Justices revive non secular teams’ makes an attempt to dam COVID-related restrictions in Colorado, New Jersey

House Committee on the Judiciary asks court to put off oral argument on Mueller materials

Posted December 15th 2020 3:21 pm by Amy Howe

The Supreme Court on Tuesday threw out two lower court rulings that allowed states to enforce COVID-related restrictions on church services. The two brief orders from the judges direct the lower courts to re-examine the religious groups’ challenges to restrictions in Colorado and New Jersey – and this time the lower courts, the judges indicated, should rule the challenges in light of the Supreme Court’s Nov 25 decision , which lifted New York City’s COVID-related restrictions on attending church services.

Tuesday’s orders are further evidence of the wider ramifications of the New York ruling, which judges have now invoked three times in three weeks to tell lower courts across the country that they want to worship religious groups unreservedly during the pandemic should be more concerned.

In the Colorado case, the judges threw out an August 10 federal district court order denying a motion by High Plains Harvest Church, a small church in northern Colorado, to exclude the state from enforcing capacity limits. Judge Elena Kagan contradicted Tuesday’s order and drafted a brief statement – along with Judges Stephen Breyer and Sonia Sotomayor – in which she argued that the case was contentious because Colorado had already lifted the borders in question.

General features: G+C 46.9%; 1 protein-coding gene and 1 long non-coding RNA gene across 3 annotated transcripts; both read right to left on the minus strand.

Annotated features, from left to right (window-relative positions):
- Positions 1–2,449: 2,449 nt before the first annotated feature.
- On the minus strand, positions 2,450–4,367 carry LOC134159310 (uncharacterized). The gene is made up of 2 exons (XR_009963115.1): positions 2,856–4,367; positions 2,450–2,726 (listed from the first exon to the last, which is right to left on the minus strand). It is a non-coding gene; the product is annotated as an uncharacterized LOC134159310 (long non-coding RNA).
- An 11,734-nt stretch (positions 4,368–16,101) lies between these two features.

High Plains Harvest Church came to the Supreme Court on December 4 after the US Court of Appeals for the 10th Circuit denied the church’s motion to block the borders while the church was pursuing its appeal. The Church alleged that public health orders issued by Colorado Governor Jared Polis, D and the director of the state health department, Jill Ryan, wrongly limit personal attendance at places of worship to 50 people regardless of the size of the building, while many Secular businesses can operate without attendance restrictions. The State’s actions violated the Free Exercise Clause of the Constitution, the Church alleged, stating that the exceptions in the Public Health Orders were “indistinguishable from the exceptions that prompted the Court of Justice for practical reasons New York to enact restrictions last month “. In addition, the state violated its right to free expression by allowing protests against Black Lives Matter while restricting attendance at church services.

In a December 9 filing, Colorado told judges the case was contentious because the Church “already has the relief it seeks”: The state recently raised capacity limits for “any place of worship at any time in response to that of the Court of Justice on recent decisions. “But the state also defended existing public health regulations as valid, arguing that it was imposing them to curb the spread of COVID-19 and that there was no evidence that the state was motivated by an intention to discriminate against religion The state stressed that the limits of indoor services cannot be compared to “the spontaneous protests after George Floyd’s death” that took place outdoors.